This page is an introduction to the Arduino platform. If you are already familiar with Arduino, we recommend skipping to the next page.
Arduino is a platform that enables students, teachers, hobbyists & professionals all over the world to build projects & applications that run on tiny computers.
The Arduino ecosystem is comprised of the hardware (a physical board with a tiny computer), software tools & services (Arduino IDE, Arduino Cloud), and the Arduino programming language, or "Arduino API".
An Arduino development board is centered around a tiny computer that you program yourself to behave in specific ways. You can, for example, program a board to control a light, a motor, or to read the values of a temperature sensor.
The Arduino board is the connection with the physical world and can be used to control many different electronic circuits and devices. To name a few examples, an Arduino can be used to:
This course is designed around two main components:
Additionally, as we progress in the course, we introduce the option of using third party components from Seeed, which uses the Grove connector standard. These components can easily be connected to the Nano Screw Terminal Adapter via a grove-to-male cable.
The Nano ESP32 is the board used in this course, which is very suitable for MicroPython due to its quick processor, large flash memory and Wi-Fi® enabled chip packed into a tiny circuit board.
You can find out more about this board in the Nano ESP32 documentation.
The Nano Screw Terminal Adapter is a carrier that you insert your Nano board into. With the carrier, you can very easily connect cables and secure them tightly with a screwdriver. This makes it easy to maintain and your circuits more robust.
You can find out more about this board in the Nano Screw Terminal Adapter documentation.
The tiny computer on the board, also known as the microcontroller, can be programmed and communicated with over USB. This microcontroller has very limited memory compared to the computers you are used to. For example, the board used in this course has about 30 000 times less RAM memory than a modern computer, such as a Mac.
A microcontroller is designed to run the instructions it is programmed with, as soon as the board has power. These instructions happen very quickly, with thousands of instructions executed every second. How often they are executed can be altered in your program. You can for example pause the program for a second, and resume it again.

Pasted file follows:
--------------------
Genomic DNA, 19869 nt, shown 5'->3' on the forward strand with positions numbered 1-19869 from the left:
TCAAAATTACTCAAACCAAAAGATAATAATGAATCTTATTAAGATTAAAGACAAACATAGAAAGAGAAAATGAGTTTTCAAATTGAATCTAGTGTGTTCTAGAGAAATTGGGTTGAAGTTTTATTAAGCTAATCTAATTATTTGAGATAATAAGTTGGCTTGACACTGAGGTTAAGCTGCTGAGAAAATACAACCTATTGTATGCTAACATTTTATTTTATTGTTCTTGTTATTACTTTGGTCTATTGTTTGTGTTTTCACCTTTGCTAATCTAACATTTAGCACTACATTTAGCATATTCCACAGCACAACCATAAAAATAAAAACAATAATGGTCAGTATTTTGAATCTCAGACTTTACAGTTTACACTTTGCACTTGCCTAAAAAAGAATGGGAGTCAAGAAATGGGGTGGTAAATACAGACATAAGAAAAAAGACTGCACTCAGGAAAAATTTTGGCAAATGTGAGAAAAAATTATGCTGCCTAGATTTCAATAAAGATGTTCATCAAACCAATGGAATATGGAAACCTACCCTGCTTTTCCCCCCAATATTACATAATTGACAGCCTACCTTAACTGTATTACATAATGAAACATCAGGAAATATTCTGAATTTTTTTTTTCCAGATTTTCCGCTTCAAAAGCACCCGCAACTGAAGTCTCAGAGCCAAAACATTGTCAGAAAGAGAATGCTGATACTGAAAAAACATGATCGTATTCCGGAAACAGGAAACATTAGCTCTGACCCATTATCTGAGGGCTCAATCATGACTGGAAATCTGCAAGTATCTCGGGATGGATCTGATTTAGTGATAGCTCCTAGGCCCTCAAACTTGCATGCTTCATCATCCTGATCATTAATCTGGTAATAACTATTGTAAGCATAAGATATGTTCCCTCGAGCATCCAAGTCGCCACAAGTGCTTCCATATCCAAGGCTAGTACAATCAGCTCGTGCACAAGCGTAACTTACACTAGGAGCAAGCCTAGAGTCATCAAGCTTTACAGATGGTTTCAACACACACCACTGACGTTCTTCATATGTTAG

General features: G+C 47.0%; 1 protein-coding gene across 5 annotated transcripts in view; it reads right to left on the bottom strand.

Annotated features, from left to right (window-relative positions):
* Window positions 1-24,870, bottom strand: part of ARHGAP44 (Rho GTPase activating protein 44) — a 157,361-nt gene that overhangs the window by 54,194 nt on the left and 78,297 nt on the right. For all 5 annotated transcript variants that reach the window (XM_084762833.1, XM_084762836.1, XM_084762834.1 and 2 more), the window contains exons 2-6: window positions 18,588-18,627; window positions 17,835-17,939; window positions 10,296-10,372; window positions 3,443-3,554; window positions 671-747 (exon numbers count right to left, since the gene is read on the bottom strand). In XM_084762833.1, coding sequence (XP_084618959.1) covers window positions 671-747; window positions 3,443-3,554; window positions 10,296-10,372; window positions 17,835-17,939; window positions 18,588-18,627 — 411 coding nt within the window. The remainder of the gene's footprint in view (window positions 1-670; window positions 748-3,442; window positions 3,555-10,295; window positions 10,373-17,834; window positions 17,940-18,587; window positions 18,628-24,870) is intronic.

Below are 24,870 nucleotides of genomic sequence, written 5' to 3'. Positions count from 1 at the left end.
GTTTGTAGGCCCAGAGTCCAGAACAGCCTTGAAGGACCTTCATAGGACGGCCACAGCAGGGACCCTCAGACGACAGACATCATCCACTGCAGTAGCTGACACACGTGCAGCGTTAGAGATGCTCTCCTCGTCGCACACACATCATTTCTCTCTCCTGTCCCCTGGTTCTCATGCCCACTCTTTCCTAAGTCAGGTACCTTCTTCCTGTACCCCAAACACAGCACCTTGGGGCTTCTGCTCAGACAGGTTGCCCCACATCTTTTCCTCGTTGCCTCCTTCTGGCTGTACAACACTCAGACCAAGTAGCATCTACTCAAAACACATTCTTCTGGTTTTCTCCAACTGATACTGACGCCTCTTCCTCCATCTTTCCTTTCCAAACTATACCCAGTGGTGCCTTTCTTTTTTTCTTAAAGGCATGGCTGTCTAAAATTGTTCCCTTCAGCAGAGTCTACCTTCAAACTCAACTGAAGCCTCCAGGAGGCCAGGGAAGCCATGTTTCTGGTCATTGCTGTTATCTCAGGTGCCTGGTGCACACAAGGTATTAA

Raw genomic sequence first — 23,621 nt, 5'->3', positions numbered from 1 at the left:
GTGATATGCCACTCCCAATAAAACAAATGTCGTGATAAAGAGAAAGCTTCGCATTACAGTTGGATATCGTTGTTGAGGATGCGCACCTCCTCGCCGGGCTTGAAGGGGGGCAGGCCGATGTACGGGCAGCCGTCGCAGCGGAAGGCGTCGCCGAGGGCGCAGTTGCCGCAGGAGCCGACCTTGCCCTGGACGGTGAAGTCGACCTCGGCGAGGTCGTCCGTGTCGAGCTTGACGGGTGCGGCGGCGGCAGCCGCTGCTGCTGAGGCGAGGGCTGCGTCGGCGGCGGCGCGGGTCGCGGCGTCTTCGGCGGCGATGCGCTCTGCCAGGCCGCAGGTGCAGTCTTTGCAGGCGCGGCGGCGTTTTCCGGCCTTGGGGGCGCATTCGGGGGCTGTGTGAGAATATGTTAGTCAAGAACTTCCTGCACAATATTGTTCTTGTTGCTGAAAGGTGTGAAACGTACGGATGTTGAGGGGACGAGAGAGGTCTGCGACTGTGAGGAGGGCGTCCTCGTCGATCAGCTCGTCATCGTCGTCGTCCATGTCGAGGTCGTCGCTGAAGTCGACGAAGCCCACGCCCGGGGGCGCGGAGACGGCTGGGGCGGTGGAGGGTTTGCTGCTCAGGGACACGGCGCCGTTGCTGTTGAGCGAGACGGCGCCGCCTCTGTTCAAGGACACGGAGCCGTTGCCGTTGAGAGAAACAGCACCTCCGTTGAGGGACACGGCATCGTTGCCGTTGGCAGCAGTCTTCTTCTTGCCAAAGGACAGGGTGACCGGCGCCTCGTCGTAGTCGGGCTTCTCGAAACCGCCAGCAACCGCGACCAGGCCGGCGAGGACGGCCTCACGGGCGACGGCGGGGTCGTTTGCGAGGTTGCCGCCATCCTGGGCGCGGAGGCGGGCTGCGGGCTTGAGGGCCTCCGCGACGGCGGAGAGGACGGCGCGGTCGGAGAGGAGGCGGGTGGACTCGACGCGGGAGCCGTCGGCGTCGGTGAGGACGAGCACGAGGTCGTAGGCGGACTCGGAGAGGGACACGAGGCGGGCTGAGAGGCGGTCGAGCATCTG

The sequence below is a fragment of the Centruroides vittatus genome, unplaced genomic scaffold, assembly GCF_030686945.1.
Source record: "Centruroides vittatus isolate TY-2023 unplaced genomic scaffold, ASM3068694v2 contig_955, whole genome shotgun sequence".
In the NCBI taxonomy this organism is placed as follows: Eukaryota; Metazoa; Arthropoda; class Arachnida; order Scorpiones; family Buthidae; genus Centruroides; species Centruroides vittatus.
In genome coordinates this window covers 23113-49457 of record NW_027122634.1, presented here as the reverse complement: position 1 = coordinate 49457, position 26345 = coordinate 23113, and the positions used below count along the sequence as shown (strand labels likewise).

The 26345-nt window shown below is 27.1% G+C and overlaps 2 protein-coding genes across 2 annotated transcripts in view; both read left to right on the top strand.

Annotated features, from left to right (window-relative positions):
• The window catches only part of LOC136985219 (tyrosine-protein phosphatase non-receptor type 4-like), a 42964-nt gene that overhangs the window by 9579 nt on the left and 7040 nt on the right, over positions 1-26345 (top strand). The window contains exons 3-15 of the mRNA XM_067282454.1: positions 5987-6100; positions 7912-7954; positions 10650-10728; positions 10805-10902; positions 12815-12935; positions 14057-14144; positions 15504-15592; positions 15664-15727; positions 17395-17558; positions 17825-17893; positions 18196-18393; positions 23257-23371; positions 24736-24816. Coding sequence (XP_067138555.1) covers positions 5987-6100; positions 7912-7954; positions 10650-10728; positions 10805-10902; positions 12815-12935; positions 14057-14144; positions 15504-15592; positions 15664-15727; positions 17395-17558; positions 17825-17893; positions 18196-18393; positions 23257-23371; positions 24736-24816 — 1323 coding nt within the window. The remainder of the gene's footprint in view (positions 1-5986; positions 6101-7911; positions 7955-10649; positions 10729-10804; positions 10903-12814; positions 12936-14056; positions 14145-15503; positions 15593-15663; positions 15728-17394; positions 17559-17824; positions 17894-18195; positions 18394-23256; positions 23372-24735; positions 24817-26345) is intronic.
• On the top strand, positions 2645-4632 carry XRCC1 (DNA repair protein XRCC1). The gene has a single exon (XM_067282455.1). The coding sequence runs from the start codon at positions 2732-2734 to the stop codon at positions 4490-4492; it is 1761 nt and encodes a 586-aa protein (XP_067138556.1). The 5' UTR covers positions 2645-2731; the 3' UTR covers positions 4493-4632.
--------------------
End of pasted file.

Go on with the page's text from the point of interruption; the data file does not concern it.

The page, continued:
So how do we actually get the board to do what we want?
There are two ways of programming an Arduino board, either using the Arduino programming language (a subset of C/C++) or with MicroPython, an implementation of Python® specifically for microcontrollers. In this course, we will be using MicroPython.
With the Arduino programming language, you write your program in what we call "sketches". A sketch is a file with the
extension, that you can edit inside the Arduino IDE. When you are happy with your sketch, you need to compile this file. A compiler checks for errors, and if successful, the sketch can be uploaded to your board. Once uploaded you replace the current program on your board.
The compiler is very strict and will point out where in your code you have a problem. If you are using a function from the Arduino language called
, but you write
, the code will not compile and you will get an error.
Programming an Arduino using MicroPython is a slightly different experience. In this scenario, you install a version of Python on your board permanently, and then you send instructions to it. This means you can change the code for your board and load it in real time. MicroPython also implements a file system on your board.
Over the years Arduino has released over a hundred different development boards, each different from the other. You choose the board depending on what you want to achieve, e.g. some boards have a Wi-Fi® module allowing you to connect to the Internet, and some have onboard sensors that allow you to record sensor data.